International Real Estate Investment Commentary
Cohen & Steers
December 23, 2011
International Real Estate
We would like to share with you our review and outlook for the international real estate securities market as of November 30, 2011. For the month, the FTSE EPRA/NAREIT Developed ex-U.S. Real Estate Index had a total return of –7.0% (net of dividend withholding taxes) in U.S. dollars. By comparison, U.S. REITs returned –3.8%, as measured by the FTSE NAREIT Equity REIT Index. Year to date, the indexes returned –13.8% and +3.5%, respectively.
International real estate securities had a negative return for the month after an exceptionally strong October. Worries about fiscal contagion in Europe weighed on equities broadly, while slowing growth in China added to concerns about the global economy. A sharp rally in the last few days offset some of the decline, as major central banks announced a coordinated effort to lower currency swap rates, providing much-needed liquidity to European banks. Global markets also responded positively to encouraging U.S. economic data and news that China cut its reserve requirement ratio for the first time in three years.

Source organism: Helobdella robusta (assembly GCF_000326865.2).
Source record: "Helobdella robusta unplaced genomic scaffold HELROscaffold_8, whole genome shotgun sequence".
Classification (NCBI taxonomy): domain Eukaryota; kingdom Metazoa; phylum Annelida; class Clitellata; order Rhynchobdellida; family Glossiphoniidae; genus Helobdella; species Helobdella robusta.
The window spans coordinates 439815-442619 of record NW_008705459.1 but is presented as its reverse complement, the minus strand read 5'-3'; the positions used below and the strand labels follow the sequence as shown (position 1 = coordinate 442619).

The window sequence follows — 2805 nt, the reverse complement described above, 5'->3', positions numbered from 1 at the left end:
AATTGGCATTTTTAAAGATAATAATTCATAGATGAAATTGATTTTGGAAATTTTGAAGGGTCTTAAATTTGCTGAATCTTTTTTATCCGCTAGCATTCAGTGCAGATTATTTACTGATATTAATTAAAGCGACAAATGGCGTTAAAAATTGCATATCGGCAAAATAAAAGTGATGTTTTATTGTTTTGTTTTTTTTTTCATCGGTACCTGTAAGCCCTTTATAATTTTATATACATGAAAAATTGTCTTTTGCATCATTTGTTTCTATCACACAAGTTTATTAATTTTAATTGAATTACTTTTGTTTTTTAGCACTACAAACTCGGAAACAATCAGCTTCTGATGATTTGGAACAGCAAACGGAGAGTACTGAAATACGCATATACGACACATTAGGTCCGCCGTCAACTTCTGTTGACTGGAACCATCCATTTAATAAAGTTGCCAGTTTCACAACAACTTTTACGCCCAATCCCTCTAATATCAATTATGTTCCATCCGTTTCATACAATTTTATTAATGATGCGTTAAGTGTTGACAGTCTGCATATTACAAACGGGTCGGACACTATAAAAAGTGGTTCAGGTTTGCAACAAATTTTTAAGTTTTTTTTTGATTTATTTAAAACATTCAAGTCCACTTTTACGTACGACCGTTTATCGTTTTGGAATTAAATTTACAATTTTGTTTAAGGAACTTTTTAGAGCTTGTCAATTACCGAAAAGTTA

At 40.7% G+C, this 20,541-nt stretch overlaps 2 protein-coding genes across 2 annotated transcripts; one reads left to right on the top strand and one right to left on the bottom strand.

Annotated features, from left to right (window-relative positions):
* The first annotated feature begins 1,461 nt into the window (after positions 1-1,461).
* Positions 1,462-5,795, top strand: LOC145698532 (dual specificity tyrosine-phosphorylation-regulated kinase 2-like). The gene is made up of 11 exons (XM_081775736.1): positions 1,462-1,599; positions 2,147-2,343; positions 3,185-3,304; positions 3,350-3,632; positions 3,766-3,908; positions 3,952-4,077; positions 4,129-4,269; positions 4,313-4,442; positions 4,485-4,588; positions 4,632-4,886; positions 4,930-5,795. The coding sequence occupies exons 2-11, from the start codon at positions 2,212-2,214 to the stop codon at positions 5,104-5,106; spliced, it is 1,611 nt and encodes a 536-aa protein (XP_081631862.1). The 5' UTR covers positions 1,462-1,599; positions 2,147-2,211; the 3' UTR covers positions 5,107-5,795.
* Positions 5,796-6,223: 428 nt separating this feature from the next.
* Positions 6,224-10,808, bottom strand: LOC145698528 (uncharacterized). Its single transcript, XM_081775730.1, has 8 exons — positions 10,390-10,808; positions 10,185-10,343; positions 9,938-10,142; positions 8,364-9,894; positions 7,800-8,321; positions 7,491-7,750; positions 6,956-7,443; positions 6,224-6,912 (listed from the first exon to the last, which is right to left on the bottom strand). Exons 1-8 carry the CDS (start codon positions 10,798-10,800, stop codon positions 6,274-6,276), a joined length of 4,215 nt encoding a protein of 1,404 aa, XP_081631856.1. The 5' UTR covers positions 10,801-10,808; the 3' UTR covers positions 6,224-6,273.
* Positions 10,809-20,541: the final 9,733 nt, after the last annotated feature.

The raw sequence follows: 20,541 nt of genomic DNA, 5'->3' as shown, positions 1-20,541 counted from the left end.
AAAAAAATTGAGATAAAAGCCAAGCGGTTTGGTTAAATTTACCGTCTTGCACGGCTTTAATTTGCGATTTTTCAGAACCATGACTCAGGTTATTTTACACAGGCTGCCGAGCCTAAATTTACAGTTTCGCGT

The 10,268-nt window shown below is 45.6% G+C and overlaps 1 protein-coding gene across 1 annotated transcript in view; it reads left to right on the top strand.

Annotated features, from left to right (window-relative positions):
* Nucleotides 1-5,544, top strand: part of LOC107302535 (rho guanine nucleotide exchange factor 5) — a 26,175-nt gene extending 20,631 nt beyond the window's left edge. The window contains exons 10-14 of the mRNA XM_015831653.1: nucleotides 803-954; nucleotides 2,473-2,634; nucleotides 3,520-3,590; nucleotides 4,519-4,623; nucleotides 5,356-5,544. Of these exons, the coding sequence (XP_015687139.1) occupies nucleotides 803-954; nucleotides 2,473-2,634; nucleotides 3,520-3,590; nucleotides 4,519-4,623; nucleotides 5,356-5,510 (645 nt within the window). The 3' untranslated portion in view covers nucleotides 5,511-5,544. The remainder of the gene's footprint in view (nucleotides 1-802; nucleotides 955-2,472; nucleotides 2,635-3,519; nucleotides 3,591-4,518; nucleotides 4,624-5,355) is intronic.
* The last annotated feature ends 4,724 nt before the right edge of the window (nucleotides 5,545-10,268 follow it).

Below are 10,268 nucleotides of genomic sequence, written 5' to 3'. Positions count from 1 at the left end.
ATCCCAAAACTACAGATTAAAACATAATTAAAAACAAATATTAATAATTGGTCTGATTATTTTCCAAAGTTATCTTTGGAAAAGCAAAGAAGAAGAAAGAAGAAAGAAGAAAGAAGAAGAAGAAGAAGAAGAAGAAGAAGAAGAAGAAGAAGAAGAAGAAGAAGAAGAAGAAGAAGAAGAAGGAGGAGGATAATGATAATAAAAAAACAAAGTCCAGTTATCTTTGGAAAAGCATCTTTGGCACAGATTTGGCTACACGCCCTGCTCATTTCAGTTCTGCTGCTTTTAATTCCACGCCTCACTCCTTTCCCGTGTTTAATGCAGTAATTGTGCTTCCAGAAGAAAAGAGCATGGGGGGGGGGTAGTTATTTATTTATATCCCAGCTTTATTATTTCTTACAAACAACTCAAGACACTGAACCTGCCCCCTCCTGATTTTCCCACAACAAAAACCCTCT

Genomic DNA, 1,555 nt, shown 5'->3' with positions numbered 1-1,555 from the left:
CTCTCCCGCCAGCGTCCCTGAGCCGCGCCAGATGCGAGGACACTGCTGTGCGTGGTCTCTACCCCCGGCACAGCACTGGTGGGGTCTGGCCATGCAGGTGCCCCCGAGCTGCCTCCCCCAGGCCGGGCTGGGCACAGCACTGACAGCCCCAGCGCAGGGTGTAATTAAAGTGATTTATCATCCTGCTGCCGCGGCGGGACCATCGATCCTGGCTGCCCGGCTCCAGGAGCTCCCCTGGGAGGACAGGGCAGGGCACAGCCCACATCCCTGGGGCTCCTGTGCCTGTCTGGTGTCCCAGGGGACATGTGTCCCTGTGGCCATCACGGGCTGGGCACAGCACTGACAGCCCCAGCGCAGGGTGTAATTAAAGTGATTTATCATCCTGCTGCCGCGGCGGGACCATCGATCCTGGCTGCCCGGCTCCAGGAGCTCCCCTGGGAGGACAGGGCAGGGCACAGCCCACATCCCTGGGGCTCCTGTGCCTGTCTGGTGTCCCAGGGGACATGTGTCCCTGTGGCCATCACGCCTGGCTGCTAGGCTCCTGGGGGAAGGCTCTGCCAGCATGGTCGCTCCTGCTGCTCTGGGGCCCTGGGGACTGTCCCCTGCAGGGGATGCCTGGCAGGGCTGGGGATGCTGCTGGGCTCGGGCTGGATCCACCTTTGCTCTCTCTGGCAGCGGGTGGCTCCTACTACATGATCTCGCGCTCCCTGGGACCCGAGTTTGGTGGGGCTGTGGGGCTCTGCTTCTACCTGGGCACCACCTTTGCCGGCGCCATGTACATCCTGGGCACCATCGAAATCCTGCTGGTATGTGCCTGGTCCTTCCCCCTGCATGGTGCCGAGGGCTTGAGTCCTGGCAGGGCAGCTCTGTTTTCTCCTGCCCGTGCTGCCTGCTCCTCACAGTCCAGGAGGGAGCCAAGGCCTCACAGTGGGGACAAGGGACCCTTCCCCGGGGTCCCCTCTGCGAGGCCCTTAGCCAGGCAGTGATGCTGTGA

Fears of fiscal contagion to core countries pulled Europe lower
Despite a surprise rate cut by the European Central Bank, optimism in Europe faded amid signs of rising financial stress in Italy. Investors feared that a default by Italy would overwhelm even the largest of the proposed rescue plans, potentially leading to a costly breakup of the euro. The installation of new fiscal-minded governments in Italy and Greece provided little hope, as rapid economic deceleration across the continent put additional strain on government budgets.